Although I no longer use a paper diary, there is something about the beginning of a new year which makes me think of clean and fresh pages, just waiting to be filled with new ideas and plans and thoughts. It’s a time where you use the blankness of the year ahead to take time to think about what it might hold for you.
This time last year I wrote about taking time to plan and setting intentions for the year ahead.
I used the word intention and I personally think it is important to differentiate that from a resolution. An intention is something with a plan or action behind it, and something you really want to do. It comes from a place of positiveness and action, whereas I think resolution sounds as though something needs to be fixed or altered. The idea of a resolution often comes from a negative place with a sense of obligation attached to it.
So what is your intention for 2012?
What things would make this your best year yet?
What goals or actions will help you on your way to success?
Once you have taken the time and space to think about the positives of the past year, and thought about your ideas and plans and hopes for the coming year, then it is time to WRITE THEM DOWN.
By taking the time to sit and write them out you are showing your commitment to achieving them. You are also then able to revise and update them through-out the year. Plans and ideas change. There is no need to throw out your goals if they are no longer relevant at some point in the future. Amend them, adapt them, update them, and keep looking to the future and what you want to achieve.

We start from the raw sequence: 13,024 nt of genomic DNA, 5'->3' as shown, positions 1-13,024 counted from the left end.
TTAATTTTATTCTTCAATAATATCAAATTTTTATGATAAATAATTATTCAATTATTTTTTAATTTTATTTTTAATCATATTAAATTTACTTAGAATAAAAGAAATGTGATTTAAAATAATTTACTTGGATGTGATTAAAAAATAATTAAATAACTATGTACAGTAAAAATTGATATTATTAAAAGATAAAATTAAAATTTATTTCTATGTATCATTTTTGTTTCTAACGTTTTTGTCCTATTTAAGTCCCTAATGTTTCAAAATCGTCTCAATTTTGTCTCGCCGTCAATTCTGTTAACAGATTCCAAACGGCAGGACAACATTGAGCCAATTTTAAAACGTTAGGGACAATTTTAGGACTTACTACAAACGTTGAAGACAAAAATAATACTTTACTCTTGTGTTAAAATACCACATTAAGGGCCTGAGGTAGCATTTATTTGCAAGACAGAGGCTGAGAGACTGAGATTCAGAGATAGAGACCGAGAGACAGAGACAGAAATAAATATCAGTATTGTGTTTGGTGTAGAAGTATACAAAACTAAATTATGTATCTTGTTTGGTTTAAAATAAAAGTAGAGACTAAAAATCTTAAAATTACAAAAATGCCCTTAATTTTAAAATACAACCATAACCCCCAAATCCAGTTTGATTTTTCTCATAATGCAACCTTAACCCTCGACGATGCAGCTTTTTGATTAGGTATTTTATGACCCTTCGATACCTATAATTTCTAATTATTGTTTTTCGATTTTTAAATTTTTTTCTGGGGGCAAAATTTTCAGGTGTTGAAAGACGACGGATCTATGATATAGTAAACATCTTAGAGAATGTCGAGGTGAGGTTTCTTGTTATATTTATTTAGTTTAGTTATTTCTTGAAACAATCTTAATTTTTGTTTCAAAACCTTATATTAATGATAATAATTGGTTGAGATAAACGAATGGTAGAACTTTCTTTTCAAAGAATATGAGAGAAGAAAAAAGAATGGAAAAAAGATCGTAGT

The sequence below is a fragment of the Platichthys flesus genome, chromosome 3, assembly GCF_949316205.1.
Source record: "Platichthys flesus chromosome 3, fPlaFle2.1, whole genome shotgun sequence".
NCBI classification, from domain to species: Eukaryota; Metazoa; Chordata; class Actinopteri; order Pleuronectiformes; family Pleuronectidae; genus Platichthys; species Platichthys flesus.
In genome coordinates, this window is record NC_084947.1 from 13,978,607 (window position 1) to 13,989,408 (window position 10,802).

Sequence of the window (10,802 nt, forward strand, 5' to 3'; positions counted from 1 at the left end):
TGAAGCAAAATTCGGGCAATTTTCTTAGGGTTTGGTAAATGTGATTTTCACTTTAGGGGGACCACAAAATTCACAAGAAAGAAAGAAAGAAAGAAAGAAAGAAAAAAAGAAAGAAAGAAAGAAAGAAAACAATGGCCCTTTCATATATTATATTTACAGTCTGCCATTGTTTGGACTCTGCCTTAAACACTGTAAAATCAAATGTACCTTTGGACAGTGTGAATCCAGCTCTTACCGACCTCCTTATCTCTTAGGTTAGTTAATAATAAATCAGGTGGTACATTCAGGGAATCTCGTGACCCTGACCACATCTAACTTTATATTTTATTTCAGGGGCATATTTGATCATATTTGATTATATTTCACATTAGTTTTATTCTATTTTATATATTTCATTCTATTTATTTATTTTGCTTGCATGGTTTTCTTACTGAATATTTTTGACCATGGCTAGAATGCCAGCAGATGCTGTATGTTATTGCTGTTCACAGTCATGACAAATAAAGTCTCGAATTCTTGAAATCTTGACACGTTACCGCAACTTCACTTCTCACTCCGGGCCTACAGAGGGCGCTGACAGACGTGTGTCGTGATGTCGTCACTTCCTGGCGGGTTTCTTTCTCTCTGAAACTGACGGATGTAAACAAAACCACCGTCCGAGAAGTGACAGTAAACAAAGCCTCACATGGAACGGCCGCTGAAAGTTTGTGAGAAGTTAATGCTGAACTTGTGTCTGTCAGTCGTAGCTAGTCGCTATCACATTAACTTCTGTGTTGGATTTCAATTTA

So once you have some specific goals and actions for the year, then SHARE it with others.
In a study by Dr Gail Matthews, a psychology professor from the Dominican University of California, she found that those people who sent their commitments to a friend accomplished significantly more than those who just wrote down their planned actions or did not write their goals down at all.
So go ahead, tell others, and then CONTINUE TO UPDATE them on your progress. Tell them your successes, tell them your frustrations and unplanned hiccups but be accountable to someone else.
In the same study by Dr Matthews, she found that those who sent weekly progress reports to their friend accomplished significantly more than those who had unwritten goals, wrote their goals, formulated action commitments or sent those action commitments to a friend.
By telling someone else, and then updating them on your progress, this will help you ensure that you are continuing to take action on your goals. It is the constant small steps that will help you achieve all you want to achieve, and telling someone else well help ensure these small steps are taken regularly.
So take the time in January to review how 2011 went, think about what will make 2012 your best yet, and then start to plan what will need to happen for this year to be successful.
– Write down all your goals and the actions that you will need to do.
– Share these goals and actions with a friend – tell someone about your plan for 2012.
– And then continue to update them on your progress.